We are Task Force Marshall

05/22/2019  |  Sgt. 1st Class Lisa M. Litchfield, Photos by Maj. Michelle Lunato, 98th Training Division 108th Training Command
The Griffon
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Tucked behind Fort Jackson, S.C., the McCrady Training Center is home to a small group of 98th Training Division Drill Sergeants preparing Navy Sailors for combat. This is Task Force Marshall.​

“I think the Drill Sergeants bring to the table what needs to be brought to the table as far as a little bit of authority to instill in them the fact that they should be paying attention and listen.” — Drill Sergeant (Sgt.) John Bland, 98th Training Division.

Designed to train U.S. Navy  augmentees , the training at McCrady lasts a total of three weeks and is focused on the skills needed to survive in combat. Sailors are trained in basic marksmanship, first aid, land navigation, urban operations and finally convoy lanes and counter-IED operations.​

Although the Navy personnel are new to Army tactics, this is not Basic Training, despite the presence of Drill Sergeants in the instructor roles.

“It’s different coming from BCT (Basic Combat Training) to Navy training. They’ve already had their Basic Training ... now we are just teaching them how to do it the Army way,” said Drill Sergeant (Staff Sgt.) James Griffin, 98th Training Division. “Most of them have never been on the ground, they’ve been on the ship or in an office.”

Training in accordance with Army doctrine, and preparing the Sailors to join the Army team involves some basic marksmanship requirements that are new to the augmentees.

“They have to qualify to continue with their mission,” explained Griffin. “A lot of them have never fired an M-4, never fired a 9mm. The only training they have is sitting on the 50-cal and pushing the button for a few minutes. We teach them weapons safety, how to break it down and clean it, that’s the biggest part, the weapons themselves and qualifying,” he concluded.

Although the Sailors are well versed with operations on the ship and conduct themselves with professionalism and discipline, they aren’t used to ground operations and the Army standards of ground movement, marching and formations.              

“I think the Drill Sergeants bring to the table what needs to be brought to the table as far as a little bit of authority to instill in them the fact that they should be paying attention and listen,” said Drill Sergeant (Sgt.) John Bland, 98th Training Division. “We keep their attention, we kind of keep them on edge a little bit and they are a little nervous when they are around us.”

 

Watching these Sailors progress from day one to the end of the mission is a favorite of Bland.

“They go from not knowing anything Army to learning everything we teach them and 99 percent of them are just as good as any of the Army Soldiers,” Bland enthused. “The entire mission ends up being successful in the end, I am really impressed with them.”

1st Sgt. Johnny Briones, Bravo company, emphasized the goal of the TFM mission in preparing Sailors for overseas duty.

“These are the fundamentals for these Sailors who are heading over for their missions,” Briones said. “This helps them out for ‘just in case’. Like anything when you go to theater, you never know what is going to happen.”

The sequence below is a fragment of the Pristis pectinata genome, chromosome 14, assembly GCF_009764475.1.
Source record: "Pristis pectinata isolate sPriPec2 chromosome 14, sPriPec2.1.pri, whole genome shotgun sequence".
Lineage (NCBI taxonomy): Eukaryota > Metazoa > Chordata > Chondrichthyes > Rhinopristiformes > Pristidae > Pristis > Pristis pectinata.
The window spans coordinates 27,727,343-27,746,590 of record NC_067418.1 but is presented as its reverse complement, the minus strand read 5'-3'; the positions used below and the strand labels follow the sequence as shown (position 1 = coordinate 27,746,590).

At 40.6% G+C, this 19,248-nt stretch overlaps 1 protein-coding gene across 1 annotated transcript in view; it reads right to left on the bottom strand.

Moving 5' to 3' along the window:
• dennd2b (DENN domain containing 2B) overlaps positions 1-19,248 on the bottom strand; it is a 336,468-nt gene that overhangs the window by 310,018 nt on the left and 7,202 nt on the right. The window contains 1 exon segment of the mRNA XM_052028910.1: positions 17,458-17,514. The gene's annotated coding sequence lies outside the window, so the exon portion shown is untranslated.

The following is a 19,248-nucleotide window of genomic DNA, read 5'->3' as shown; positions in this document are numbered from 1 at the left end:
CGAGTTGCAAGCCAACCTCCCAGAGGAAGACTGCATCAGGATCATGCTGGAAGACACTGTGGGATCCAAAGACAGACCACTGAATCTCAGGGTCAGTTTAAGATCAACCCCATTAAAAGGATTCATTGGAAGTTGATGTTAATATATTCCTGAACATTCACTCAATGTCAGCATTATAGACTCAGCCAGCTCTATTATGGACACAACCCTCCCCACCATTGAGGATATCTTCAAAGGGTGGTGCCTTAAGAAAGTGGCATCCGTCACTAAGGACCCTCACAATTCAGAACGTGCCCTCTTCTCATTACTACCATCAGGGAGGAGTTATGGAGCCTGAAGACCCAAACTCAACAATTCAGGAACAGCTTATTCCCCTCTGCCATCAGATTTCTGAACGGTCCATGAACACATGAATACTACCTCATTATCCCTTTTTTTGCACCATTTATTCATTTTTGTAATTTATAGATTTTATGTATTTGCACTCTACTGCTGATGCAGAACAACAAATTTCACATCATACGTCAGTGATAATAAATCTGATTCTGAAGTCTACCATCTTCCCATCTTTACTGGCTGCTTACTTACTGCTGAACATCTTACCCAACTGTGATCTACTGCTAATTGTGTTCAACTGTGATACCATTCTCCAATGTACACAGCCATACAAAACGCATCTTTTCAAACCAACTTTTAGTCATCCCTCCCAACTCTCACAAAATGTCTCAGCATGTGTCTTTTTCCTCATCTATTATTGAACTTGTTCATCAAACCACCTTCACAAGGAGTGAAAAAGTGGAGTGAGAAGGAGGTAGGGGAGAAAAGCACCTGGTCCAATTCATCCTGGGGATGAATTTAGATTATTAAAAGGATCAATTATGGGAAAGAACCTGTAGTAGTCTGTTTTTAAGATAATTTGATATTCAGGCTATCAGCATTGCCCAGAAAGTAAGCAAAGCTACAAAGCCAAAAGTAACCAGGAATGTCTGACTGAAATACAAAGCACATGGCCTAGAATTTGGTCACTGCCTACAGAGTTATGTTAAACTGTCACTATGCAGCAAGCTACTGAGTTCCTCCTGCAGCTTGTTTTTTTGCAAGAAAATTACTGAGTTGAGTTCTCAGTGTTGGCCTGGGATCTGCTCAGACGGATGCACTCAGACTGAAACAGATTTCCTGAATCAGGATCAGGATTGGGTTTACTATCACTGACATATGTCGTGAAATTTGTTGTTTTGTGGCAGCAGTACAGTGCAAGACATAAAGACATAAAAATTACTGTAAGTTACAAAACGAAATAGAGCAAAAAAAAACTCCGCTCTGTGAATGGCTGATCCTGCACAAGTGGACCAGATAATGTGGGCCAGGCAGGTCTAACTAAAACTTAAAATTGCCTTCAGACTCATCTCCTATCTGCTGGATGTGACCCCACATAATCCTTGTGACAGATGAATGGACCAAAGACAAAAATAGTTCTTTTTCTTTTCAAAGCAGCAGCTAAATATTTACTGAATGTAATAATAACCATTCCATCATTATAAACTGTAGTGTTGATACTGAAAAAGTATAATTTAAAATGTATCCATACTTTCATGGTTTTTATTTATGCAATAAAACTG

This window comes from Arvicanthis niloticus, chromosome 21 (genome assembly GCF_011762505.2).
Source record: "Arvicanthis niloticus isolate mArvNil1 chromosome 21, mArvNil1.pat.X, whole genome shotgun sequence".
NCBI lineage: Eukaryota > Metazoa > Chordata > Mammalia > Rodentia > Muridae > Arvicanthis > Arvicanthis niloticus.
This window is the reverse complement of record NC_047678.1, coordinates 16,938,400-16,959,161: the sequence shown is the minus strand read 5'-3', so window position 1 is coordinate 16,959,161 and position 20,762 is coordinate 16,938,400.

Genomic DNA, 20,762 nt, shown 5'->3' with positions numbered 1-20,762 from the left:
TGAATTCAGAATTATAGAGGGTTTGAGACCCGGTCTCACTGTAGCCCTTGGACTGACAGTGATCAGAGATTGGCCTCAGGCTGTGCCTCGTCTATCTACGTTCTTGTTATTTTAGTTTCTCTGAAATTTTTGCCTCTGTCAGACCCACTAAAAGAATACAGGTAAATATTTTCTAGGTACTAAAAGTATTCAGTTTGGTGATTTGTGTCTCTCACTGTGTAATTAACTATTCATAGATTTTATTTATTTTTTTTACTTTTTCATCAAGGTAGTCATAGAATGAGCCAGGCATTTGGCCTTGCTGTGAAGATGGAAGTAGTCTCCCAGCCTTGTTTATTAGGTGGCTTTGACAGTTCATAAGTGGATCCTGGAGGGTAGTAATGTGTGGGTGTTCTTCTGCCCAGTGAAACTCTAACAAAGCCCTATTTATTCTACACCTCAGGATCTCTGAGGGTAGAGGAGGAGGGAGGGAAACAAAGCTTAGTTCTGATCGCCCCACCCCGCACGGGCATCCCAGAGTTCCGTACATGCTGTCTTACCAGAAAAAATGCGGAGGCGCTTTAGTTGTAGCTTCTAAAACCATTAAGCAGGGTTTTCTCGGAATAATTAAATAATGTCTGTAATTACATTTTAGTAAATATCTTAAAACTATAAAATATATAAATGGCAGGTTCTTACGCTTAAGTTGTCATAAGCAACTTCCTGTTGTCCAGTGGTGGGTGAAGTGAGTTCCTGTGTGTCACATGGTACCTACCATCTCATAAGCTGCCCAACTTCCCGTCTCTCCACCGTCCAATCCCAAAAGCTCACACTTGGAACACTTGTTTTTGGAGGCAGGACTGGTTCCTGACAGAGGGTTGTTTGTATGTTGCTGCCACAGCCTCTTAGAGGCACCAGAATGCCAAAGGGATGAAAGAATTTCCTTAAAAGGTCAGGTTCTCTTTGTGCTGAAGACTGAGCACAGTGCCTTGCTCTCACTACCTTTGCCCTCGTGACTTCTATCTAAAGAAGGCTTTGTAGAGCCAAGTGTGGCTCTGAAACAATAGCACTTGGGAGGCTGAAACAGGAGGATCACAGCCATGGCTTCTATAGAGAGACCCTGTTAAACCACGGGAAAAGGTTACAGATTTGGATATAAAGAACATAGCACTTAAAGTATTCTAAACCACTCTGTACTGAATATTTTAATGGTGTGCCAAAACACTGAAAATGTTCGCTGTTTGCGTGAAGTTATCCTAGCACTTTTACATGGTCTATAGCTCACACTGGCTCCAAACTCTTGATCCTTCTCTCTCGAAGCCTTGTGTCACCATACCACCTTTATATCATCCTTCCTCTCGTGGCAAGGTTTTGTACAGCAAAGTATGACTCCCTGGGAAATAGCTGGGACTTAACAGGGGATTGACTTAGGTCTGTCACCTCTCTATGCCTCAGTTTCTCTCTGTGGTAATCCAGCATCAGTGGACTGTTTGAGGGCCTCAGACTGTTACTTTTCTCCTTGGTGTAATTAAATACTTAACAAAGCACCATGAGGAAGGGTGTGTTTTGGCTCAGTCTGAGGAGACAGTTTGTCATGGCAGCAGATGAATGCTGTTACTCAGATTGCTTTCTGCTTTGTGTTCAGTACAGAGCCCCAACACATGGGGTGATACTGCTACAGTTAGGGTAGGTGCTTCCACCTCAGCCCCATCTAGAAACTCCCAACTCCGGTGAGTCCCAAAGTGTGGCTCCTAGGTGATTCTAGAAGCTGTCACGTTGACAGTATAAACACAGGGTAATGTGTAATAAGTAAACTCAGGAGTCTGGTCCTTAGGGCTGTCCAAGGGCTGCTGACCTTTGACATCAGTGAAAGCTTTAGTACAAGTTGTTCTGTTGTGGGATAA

Arguably, Drill Sergeants are extremely qualified when it comes to training Soldiers. Here at TFM the mission benefits not only the Sailors being trained, but also the Soldiers doing the training.

“Drill sergeants are very good at teaching Soldiers,” Briones explained. “They are used to being hard, being the example, being “in your face.” According to Briones, the Task Force Marshall mission is beneficial to his Drill Sergeants because this isn’t that type of mission.

“Here they have to step back from the Drill Sergeant persona and teach,” Briones said. “It benefits them, they start teaching exactly what they learned at the Drill Sergeant Academy. They aren’t always going to be wearing that hat and they will have to be NCOs.”

Briones explained the Drill Sergeants are able to get valuable experience working with how different types of Soldiers learn and develop. It will help them with their teaching and mentoring as they transition from full-time Drill Sergeant duty back to the regular Army Reserve formations.

But for now, the Drill Sergeants are here at TFM, and they excel at their mission. As subject matter experts, their sole purpose here is to train the fundamentals. Their mission isn’t to turn a Sailor into a Soldier, but to give them the basic skills in case something happens.

“Most of the Sailors are very excited to do this kind of training... they don’t get to handle weapons, they don’t get extra training on convoy missions, first aid, they don’t do a lot of that, it’s a completely new experience and we’ve gotten a lot of positive feedback,” explained Capt. Allison Callesen, Bravo company commander.

“A lot of people come up to us after the mission is over or the class is over and say ‘this is the best training I’ve ever received in the Navy or period’,” Callesen said. “I hope they take that back at tell the other Navy personnel they come in contact with that Army Drill Sergeants are really actually experts ... legitimate experts.”

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